TIGER OF MALAYA
Teater Ekamatra/Drama Centre Black Box/ Sept 19
The perils of oversimplifying history are presented comically and thoughtfully in Teater Ekamatra's Tiger Of Malaya.
The play written by Alfian Sa'at - with dramaturgy by Shawn Chua, and directed by Mohd Fared Jainal - starts with the Japanese propaganda film Marai No Tora (Japanase for "tiger of Malaya"), released in 1943. The film recast the tale of the bandit Tani Yutaka, a Japanese native of South-east Asia, as a Robin Hood figure leading a band of Malays against the British during the Second World War.
The original film featured a Japanese cast, some in brown-face to represent Malays. The action on stage begins with a Singaporean cast tasked to recreate the film in a more politically sensitive way.
For the project, local actors (played by Siti Khalijah Zainal, Farez Najid and Rei Poh) pull in Japanese performers Yudai (played by Yuya Tanaka) and Saiko (Rei Kitagawa).
They recreate film scenes on stage against the original footage from 1943. The whirring of a film reel is heard in the background (sound by James Lye). Sometimes the black-and-white characters on the screens behind the cast (multimedia by Eric Lee, lighting by Adrian Tan and set by Akbar Syadiq) seem to merge into the actual figures of the black-clad cast.
The spell is always broken as one or another actor questions, for example, whether it is appropriate to have a Chinese actor play the part of a Japanese character; whether the dialogue should or should not switch between Japanese and Malay and - a personal favourite - whether or not characters should be given depth when using a cardboard cut-out would help the project finish on time.
Yes, the film is being re-shot because the original hurts contemporary cultural sensitivities - but how sensitive do we really need to be?
Tiger Of Malaya stalks the audience's prejudices, tosses these up into the spotlight and rends them to shreds with roars of laughter. The play-within-the-play device sets the stage for multiple misunderstandings between cast members because of their different cultural and ethnic experiences.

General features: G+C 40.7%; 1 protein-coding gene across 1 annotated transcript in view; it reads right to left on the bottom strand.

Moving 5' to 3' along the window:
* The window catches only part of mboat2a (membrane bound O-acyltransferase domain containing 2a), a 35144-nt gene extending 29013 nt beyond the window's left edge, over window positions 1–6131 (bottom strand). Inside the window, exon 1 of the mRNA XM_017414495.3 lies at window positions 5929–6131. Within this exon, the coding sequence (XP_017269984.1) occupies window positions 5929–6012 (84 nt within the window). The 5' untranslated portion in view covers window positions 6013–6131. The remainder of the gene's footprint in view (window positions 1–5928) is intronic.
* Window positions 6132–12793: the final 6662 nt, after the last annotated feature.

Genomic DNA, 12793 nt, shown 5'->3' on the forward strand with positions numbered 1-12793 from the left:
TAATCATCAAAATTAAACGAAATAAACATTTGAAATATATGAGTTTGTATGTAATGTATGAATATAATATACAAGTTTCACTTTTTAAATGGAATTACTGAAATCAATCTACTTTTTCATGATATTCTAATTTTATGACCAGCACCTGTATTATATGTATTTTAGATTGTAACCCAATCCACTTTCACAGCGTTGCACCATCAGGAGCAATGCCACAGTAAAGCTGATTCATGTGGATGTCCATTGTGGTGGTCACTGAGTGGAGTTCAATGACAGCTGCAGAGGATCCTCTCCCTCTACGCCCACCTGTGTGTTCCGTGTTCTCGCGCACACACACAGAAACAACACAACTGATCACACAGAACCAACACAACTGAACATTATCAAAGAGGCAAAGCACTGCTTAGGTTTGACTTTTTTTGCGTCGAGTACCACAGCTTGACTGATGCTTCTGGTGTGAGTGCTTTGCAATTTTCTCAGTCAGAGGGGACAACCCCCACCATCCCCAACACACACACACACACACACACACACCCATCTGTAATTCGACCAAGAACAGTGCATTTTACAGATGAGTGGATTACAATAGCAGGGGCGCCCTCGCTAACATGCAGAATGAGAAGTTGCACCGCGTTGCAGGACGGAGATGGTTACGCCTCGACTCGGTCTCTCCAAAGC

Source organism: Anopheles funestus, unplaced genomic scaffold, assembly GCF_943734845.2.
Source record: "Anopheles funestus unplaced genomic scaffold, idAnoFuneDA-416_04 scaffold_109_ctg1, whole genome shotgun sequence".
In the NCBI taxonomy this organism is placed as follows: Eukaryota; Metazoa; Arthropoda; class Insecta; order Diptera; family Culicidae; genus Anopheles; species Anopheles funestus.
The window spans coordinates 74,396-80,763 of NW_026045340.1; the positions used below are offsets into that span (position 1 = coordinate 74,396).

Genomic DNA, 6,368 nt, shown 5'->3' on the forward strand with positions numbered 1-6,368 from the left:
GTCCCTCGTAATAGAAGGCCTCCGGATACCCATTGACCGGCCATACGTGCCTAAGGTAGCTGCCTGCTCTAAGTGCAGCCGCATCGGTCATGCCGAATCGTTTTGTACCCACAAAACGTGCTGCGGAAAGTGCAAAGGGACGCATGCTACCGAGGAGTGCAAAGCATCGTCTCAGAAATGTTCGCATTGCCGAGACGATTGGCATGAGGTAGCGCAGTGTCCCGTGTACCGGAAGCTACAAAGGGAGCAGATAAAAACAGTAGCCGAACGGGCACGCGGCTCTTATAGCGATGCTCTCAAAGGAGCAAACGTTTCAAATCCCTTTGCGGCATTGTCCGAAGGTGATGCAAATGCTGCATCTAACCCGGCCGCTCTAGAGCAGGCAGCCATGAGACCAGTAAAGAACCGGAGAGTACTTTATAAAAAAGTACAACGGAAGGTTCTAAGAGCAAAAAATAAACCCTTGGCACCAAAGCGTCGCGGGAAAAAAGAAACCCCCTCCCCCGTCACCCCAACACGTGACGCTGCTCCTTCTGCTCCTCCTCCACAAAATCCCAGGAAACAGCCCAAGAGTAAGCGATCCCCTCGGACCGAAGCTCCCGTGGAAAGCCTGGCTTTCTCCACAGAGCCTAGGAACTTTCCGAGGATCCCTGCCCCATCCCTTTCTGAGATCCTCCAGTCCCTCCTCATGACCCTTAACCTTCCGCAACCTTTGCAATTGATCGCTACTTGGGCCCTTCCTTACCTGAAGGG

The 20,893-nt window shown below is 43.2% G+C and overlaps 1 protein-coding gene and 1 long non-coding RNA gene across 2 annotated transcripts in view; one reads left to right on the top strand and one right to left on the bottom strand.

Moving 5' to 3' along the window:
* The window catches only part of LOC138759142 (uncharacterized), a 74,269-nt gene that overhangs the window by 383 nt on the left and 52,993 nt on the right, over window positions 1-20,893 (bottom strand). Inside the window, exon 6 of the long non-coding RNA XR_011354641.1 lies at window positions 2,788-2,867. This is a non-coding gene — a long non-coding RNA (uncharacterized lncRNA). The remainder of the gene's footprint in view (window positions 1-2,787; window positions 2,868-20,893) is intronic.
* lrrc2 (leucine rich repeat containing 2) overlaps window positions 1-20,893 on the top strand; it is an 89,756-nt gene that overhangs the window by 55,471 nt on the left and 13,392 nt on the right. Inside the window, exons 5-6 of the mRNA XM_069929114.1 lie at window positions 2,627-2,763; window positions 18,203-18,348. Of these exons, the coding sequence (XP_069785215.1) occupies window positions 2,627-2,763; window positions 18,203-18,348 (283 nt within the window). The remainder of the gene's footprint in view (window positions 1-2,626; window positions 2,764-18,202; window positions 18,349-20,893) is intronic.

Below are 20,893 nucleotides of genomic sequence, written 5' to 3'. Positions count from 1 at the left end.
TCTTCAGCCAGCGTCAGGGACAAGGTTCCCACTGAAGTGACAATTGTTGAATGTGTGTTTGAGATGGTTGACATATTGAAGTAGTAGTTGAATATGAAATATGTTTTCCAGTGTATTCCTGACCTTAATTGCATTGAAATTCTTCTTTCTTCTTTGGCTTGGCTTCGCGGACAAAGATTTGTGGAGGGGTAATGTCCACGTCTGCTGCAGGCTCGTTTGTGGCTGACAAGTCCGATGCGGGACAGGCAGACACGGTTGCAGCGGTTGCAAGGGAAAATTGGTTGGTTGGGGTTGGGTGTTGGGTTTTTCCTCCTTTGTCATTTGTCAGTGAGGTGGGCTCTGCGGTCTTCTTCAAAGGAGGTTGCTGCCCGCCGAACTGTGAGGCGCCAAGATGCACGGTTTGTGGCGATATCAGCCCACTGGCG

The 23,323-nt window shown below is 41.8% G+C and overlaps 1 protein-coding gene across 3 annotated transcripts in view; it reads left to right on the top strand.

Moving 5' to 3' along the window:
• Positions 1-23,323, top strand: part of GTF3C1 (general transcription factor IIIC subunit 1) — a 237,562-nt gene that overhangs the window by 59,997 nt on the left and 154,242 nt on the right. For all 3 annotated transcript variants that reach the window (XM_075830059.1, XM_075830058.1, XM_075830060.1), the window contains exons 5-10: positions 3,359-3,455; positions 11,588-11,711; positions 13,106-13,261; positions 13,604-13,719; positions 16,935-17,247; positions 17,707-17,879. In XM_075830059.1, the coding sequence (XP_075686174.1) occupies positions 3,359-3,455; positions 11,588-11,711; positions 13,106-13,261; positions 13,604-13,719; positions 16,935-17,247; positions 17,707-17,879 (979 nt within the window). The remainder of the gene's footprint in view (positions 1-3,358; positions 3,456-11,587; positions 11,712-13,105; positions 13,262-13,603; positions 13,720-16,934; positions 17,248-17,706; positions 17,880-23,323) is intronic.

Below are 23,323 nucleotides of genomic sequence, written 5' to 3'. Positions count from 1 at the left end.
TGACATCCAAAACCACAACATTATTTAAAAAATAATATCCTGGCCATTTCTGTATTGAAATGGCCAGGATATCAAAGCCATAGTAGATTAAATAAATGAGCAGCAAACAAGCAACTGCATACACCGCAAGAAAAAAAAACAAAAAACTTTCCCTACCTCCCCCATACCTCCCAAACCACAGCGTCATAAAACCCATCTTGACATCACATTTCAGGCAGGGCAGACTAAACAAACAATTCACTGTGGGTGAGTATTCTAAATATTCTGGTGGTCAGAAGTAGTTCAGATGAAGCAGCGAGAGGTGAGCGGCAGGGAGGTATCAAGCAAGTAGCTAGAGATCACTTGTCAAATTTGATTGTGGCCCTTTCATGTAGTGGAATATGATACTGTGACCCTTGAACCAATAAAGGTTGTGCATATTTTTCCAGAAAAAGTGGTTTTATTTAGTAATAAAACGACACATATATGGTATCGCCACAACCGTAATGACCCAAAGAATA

The characters played by Poh and Farez are old school friends who have not worked together for 14 years because of the invisible lines between Mandarin theatre and Malay theatre. ("Just say 'Singapore theatre'," pleads Siti's character, who does not want to confuse the Japanese guests with such divisions.)
Do exponents of Chinese theatre wipe down the floor before every rehearsal?
Do exponents of Malay theatre over-act?
It is only confirmed that the Japanese performers would indeed prefer to avoid conflict, as stereotyped. Kitagawa's character assures the rest that she can go away to visit Merlion Park if the Singaporean cast need to thrash things out.
Amid the madcap misunderstandings, a complex question arises. How would the original Tani Yutaka have wanted himself to be portrayed? As a good Japanese citizen? As a Malayan Muslim? The complexity of his identity leads the audience to similar self-reflection about their own.
In the end, the Japanese cast faces a Singaporean tribunal which forces them to take full responsibility for an ill-researched film - and all of World War II. Yudai also asks the tribunal whether they are seeking to establish the truth or just to establish guilt.
Indeed, if we oversimplify history to fit only one narrative, too much has to be cut off from our understanding of the past to allow growth in the future.
Tiger Of Malaya is sold out.